Updated on Thursday, February 25, 2016
The candidates for the 2016 Presidential Election have very different stances on student loan debt. For the democrats, it’s a choice between Hillary Clinton and Bernie Sanders, while the republicans are choosing between Donald Trump, Marco Rubio and Ted Cruz.
Here’s a look at how the candidates match up.
Hillary Clinton is committed to changing the way student loans work. Her emphasis on education is evident from her plan listed on her website. Specifically, Clinton says on her campaign website that she plans to:
- Ensure no student has to borrow to pay for tuition, books, or fees to attend a four-year public college in their state,
- Enable Americans with existing student loan debt to refinance at current rates, and
- Hold colleges and universities accountable for controlling costs and making tuition affordable.
Additionally, Clinton says that she wants to consolidate the four income based repayment programs into one plan, set at paying no more than 10% of income for everyone. Finally, Clinton plans to drastically cut interest rates on undergraduate loans, specifically. Read more about these plans here.
What it Will Cost: Clinton’s education reform will cost $350 billion.
How it Will be Paid For: Clinton intends to pay for her college education plan by cutting tax deductions for the wealthiest people.
What the Critics Say: Republicans don’t want to cut tax deductions and pay for this. It’s unfair to have wealthy people fund education for everyone. Marco Rubio called Clinton’s plan “Obamacare for College” (read more here).
Bernie Sanders addresses student loans and college funding head-on. He lists the following six steps campaign website that he plans to implement if he becomes President:
- Make tuition free at public colleges and universities.
- Stop the Federal Government from making a profit on student loans.
- Substantially cut student loan interest rates.
- Allow Americans to refinance student loans at today’s low interest rates.
- Allow students to use need-based financial aid and work study programs to make college debt free.
- Fully pay for college by imposing a tax on Wall Street speculators.
What it Will Cost: Sanders’ campaign estimates that his plan would cost approximately $70 billion per year.
How it Will be Paid For: Sanders plans to pay for his college education plan by taxing Wall Street speculators (on the Federal side). States would also be responsible for contributing.
What Critics Say: Critics argue that this plan costs too much money and puts too much pressure on the Federal government. This plan is compared to Medcaid in that it would require great help from both the states and the Federal government in a way that is not sustainable long term (especially because some people can afford to pay for college). Furthermore, critics argue that free public college puts greater pressure on private colleges that will be unlikely to compete with free tuition. Ultimately, the price of free college would fall on the taxpayers.
Donald Trump does not take an official position on student loan debt or education financing. There is one interview that Trump gave with The Hill where he said “That’s probably one of the only things the government shouldn’t make money off — I think it’s terrible that one of the only profit centers we have is student loans.”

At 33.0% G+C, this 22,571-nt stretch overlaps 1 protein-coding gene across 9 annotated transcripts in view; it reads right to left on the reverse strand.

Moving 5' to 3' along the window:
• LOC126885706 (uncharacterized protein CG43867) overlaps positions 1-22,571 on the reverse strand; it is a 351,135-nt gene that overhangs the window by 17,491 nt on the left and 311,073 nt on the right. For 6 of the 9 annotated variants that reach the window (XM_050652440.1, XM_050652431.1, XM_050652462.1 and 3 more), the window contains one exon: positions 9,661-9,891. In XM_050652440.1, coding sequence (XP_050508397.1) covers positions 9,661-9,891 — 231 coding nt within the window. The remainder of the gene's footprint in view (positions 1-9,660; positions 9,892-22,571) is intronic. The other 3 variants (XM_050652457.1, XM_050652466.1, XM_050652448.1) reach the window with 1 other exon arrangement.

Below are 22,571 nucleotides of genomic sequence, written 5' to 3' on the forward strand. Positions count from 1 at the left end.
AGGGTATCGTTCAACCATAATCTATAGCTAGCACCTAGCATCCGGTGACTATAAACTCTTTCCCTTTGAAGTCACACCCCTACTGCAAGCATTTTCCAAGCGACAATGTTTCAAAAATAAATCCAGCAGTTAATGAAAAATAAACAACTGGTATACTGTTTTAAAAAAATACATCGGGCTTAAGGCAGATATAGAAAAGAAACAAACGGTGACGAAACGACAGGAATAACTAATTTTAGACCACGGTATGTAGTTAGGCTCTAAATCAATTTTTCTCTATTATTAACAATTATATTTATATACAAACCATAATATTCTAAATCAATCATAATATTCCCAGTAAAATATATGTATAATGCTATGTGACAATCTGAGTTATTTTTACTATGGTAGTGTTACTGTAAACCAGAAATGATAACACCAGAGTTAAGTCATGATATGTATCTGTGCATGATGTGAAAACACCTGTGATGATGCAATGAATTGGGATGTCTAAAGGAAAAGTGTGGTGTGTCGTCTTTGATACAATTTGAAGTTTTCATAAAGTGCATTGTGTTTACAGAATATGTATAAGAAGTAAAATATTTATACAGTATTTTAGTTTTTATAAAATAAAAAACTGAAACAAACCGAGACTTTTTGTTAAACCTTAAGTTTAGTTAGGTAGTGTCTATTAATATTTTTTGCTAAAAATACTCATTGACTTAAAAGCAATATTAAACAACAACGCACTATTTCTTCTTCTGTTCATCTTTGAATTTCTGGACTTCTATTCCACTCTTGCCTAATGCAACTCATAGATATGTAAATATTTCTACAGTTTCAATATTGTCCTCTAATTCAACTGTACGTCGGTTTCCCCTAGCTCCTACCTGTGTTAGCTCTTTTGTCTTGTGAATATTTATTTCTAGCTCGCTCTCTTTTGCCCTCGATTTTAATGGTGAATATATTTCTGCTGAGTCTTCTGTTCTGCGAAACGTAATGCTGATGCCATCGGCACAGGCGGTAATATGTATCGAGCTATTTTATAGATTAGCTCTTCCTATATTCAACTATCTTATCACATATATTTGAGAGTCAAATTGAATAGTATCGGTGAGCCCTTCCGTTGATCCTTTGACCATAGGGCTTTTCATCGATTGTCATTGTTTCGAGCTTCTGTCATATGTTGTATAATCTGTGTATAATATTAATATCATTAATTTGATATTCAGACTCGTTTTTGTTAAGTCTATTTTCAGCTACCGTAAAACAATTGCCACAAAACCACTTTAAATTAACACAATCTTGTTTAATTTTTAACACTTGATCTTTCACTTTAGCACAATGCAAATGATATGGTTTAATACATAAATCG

With so much grandiosity and banter, it is difficult to say what Trump would do with respect to student loans at this point.
Marco Rubio says that he plans to do the following with respect to college education:
- Simplify existing incentives to help students pursue higher education,
- Equip students and families with information necessary to make informed college decisions,
- Reduce the burden of student loan debt by establishing automatic income-based repayment,
- Reform outdated accreditation system to accommodate non-traditional education,
- Invest in student success, and
- Modernize higher education system to fit 21st century economy.
On his campaign website, Rubio says that “[d]emocrats’ approach to fixing higher education is the same one that has been tried in Washington for decades: raise taxes and pour more money into the current outdated system rather than take the initiative to modernize it.” Instead, Rubio believes his plan will fix the education system. Rubio also believes that student should be able to get investors to pay for their college educations by promising a portion of their income after graduation, called “Student Investment Plans” (read more here).
What Critics Say: Critics of Rubio say that the accreditation system is already too loose in the United States, and Rubio’s plan would lead to predatory for-profit colleges. Additionally, his plan to have investors pay for college at the expense of students’ incomes doesn’t solve the education-funding problem and at best is unfair because it will only help people who want to go into professions that are high earning careers (no help for teachers, for example).
Ted Cruz does not take an official position on student loans or college funding. Last year, he voted against a student loan refinancing bill, which we can take as a big hint that he would be less pro-borrower as his democratic counterparts. Cruz has commented on paying off his $100k student loan debt bill, but he has made that an attempt to relate to the middle class more than an attempt to tackle student loan debt.
Plans are Bound to Change
Hillary Clinton, Bernie Sanders, Donald Trump, Marco Rubio and Ted Cruz each have different opinions and plans for reforming student loan debt and education funding if he or she is elected president. While some of the candidates have specific plans laid out, others barely touch on the issue. As the election approaches, time will tell whether these candidates further develop their plans for education reform and the crippling student loan debt in the United States.